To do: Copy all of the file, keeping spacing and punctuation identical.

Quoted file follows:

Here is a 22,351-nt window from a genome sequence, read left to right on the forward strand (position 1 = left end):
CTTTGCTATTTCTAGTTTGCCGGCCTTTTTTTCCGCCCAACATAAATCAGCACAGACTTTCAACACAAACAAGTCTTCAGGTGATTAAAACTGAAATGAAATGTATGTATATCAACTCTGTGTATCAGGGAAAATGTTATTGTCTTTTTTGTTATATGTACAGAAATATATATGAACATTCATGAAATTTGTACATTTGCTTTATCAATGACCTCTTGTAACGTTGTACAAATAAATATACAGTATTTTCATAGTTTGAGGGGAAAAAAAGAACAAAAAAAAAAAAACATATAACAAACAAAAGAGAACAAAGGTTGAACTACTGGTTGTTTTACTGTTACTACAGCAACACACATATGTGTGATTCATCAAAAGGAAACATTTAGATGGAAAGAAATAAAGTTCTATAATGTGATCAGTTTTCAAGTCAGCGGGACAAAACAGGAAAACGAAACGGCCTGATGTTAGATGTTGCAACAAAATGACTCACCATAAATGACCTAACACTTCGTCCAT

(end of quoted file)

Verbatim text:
Here is a 22,351-nt window from a genome sequence, read left to right on the forward strand (position 1 = left end):
CTTTGCTATTTCTAGTTTGCCGGCCTTTTTTTCCGCCCAACATAAATCAGCACAGACTTTCAACACAAACAAGTCTTCAGGTGATTAAAACTGAAATGAAATGTATGTATATCAACTCTGTGTATCAGGGAAAATGTTATTGTCTTTTTTGTTATATGTACAGAAATATATATGAACATTCATGAAATTTGTACATTTGCTTTATCAATGACCTCTTGTAACGTTGTACAAATAAATATACAGTATTTTCATAGTTTGAGGGGAAAAAAAGAACAAAAAAAAAAAAACATATAACAAACAAAAGAGAACAAAGGTTGAACTACTGGTTGTTTTACTGTTACTACAGCAACACACATATGTGTGATTCATCAAAAGGAAACATTTAGATGGAAAGAAATAAAGTTCTATAATGTGATCAGTTTTCAAGTCAGCGGGACAAAACAGGAAAACGAAACGGCCTGATGTTAGATGTTGCAACAAAATGACTCACCATAAATGACCTAACACTTCGTCCAT